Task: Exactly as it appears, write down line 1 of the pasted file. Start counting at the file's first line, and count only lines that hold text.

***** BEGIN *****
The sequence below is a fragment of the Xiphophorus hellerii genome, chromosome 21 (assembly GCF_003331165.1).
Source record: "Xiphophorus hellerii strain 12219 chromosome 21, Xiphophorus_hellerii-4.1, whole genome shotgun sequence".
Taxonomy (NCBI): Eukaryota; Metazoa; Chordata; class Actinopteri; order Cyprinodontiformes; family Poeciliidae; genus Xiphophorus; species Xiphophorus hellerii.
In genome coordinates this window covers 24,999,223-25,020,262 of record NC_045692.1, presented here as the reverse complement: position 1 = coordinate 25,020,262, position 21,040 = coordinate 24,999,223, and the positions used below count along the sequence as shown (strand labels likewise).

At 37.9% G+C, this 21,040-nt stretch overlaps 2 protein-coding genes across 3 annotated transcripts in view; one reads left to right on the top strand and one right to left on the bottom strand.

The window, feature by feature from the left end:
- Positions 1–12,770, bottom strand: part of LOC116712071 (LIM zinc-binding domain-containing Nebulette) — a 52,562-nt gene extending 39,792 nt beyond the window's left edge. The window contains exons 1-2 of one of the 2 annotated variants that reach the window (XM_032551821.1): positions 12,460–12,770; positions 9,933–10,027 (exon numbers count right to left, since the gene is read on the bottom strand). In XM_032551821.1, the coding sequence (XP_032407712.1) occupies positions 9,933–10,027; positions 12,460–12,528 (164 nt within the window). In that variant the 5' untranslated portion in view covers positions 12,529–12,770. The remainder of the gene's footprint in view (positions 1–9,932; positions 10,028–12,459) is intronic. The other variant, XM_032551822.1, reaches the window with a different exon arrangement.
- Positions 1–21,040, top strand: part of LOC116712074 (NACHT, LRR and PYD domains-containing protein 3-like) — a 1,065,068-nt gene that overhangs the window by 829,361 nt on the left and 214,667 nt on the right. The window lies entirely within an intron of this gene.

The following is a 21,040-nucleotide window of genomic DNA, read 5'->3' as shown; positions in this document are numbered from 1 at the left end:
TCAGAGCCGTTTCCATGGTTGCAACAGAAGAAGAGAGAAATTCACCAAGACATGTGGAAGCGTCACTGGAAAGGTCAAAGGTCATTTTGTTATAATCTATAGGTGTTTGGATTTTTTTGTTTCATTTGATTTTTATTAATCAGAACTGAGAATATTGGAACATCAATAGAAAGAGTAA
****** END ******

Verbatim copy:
The sequence below is a fragment of the Xiphophorus hellerii genome, chromosome 21 (assembly GCF_003331165.1).